Rachel loves to ride the commuter train into the city each day. She loves to look out the windows and see the backyards of the houses which back up to the tracks. She makes up stories about the people who live in the homes, especially the young married couple in one home in particular…so in love, so beautiful, so “together”… Not like her, and her messy life.
But one day Rachel is looking out the window and she sees the lovely blond woman kiss another man in the backyard-a man who isn’t her husband. The next day, the woman is in the news. She has gone missing. Rachel tries to tell the police she saw the woman with another man, but they don’t believe her. They think she’s just a bored, sick woman who wants attention. But Rachel can’t let go. She knows something terrible has happened to the woman and she sets out to find out what happened that night…Because Rachel was in the neighborhood that night, but she can’t remember what happened. She was inebriated and only remembers patched, blotchy memories. Did she see the missing woman that night? Or is she losing her mind?
Girl on the Train, by Paula Hawkins, is a psychological thriller set in England, in the vein of Gone Girl (Gillian Flynn), Everything She Forgot (Lisa Ballantyne), The Lace Reader (Brunonia Barry), and You Should Have Known (Jean Hanff Korelitz).
If you love edge-of-your-seat reads with unreliable narrators (I sure do) then Girl on the Train should absolutely be on your t0-read list.
Jamie is shocked to learn that her best friend, Gretchen Waters, has died in a fall, but she is even more shocked to learn that Gretchen’s family would like her to put together the pieces of the dead girl’s manuscript so that the book that she was working on when she died could be published post-humously.
When Jamie learns that foul play is suspected in her friend’s death, and she finds out that her best friend was not researching old time country singers, but that she was actually trying to find out the truth about what happened to her mother, who was murdered when she was seven years old, and she may have even discovered who her father might have been…And somewhere in that search, she had likely tipped off someone who wanted very badly for those secrets to stay buried forever.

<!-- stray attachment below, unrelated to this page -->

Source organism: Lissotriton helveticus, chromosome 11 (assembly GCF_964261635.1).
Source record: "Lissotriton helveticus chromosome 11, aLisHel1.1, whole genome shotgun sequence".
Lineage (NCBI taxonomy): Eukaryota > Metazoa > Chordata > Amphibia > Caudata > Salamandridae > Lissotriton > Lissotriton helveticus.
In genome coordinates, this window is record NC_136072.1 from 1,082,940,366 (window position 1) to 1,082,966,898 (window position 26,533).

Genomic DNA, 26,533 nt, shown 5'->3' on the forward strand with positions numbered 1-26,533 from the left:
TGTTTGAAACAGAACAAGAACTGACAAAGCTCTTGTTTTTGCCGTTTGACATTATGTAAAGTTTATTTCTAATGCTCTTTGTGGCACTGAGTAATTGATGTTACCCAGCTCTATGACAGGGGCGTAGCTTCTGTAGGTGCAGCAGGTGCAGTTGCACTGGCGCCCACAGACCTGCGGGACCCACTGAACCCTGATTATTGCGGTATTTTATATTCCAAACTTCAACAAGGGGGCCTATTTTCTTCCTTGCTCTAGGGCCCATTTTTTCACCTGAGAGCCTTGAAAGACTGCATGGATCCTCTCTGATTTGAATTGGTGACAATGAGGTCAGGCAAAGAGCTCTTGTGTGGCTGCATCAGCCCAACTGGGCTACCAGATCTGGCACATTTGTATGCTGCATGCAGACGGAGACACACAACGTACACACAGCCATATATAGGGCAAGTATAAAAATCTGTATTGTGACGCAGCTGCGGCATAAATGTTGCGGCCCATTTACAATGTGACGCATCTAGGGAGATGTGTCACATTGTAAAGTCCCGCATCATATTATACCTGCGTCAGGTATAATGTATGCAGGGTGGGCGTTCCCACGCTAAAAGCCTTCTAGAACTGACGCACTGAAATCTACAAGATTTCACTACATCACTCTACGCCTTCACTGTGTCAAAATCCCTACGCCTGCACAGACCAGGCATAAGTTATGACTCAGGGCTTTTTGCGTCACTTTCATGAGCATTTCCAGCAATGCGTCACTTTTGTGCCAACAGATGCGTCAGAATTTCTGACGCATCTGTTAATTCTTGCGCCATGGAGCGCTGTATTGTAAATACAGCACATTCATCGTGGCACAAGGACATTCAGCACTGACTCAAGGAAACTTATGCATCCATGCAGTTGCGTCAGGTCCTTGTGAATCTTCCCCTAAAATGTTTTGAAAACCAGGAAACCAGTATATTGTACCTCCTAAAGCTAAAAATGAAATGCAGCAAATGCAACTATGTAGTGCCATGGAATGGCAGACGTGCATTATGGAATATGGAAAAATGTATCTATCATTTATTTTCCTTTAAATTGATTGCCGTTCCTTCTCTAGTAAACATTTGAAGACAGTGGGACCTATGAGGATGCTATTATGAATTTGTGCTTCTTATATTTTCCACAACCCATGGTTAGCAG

Strange things start happening around Jamie, making her think that someone wants the manuscript from Jamie VERY BADLY. Despite the threat to her life and that of her unborn baby, Jamie decides to push forward and get Gretchen the justice that she deserved…But can she discover the truth before something terrible happens?
Emily Arsenault is one of the very best mystery authors I’ve ever written. I was introduced to her when I reviewed “In Search of the Rose Notes“, and “Miss Me When I’m Gone” is just as riveting, in fact, I stayed up deep into the night because I just couldn’t put the book down. You are addicted to the books from the beginning and after you finish the book, you sit there in awe and relay the entire book in your head one more time to see how the pieces fit together.
You will like Emily Arsenault if you liked Katherine Webb’s “The Unseen” or Brunonia Barry’s “The Lace Reader”. They are suspense/mysteries that you won’t want to put down, even to sleep. So don’t miss “Miss Me When I’m Gone” if you love mysteries. It’s a must-read.
Suki returns to London after living in New Zealand for a decade, and nothing is as it seems…Which is exactly how Suki remembers it. Shadows aren’t just shadows, statues move around in apartments, and something is hiding in the closets wherever she goes. Suki searches out her old friends, only to find that they have lives that don’t include her. The only truly friendly face is Peggy, who was once Suki’s babysitter and who generously offers her a place to stay, with her mother, Pippa, who is dying from the long-term effects of alcoholism and who needs company once in a while. Suki finds herself being included in the dysfunctional family, and even ends up spending a great deal of time with the very surly teenage son at Peggy’s request.
The past comes back to haunt her, however, and as she finds herself in the same building where her own family fell apart when her father disappeared to another continent to start a new family, she also finds herself remembering events that happened there. A party one night when she was just a girl, an air raid shelter where she nearly died, a locket holding a secret. She can’t seem to put the pieces together all at once, but she is assaulted by the tiniest details.
This novel cannot be placed in any one genre, which makes it remarkably difficult to describe. A touch of the supernatural, a touch of psychological thriller, a touch of women’s literature, all mixed together to keep you turning those pages and trying to put the puzzle pieces together. Is Suki crazy? Is there an explanation for the things that keep happening around her? Whatever happened to the creepy neighbor guy who disappeared? What happened the night of the party she keeps remembering?
If you love literature like Brunonia Barry’s The Lace Reader, you won’t want to miss The Girl Below by Bianca Zander.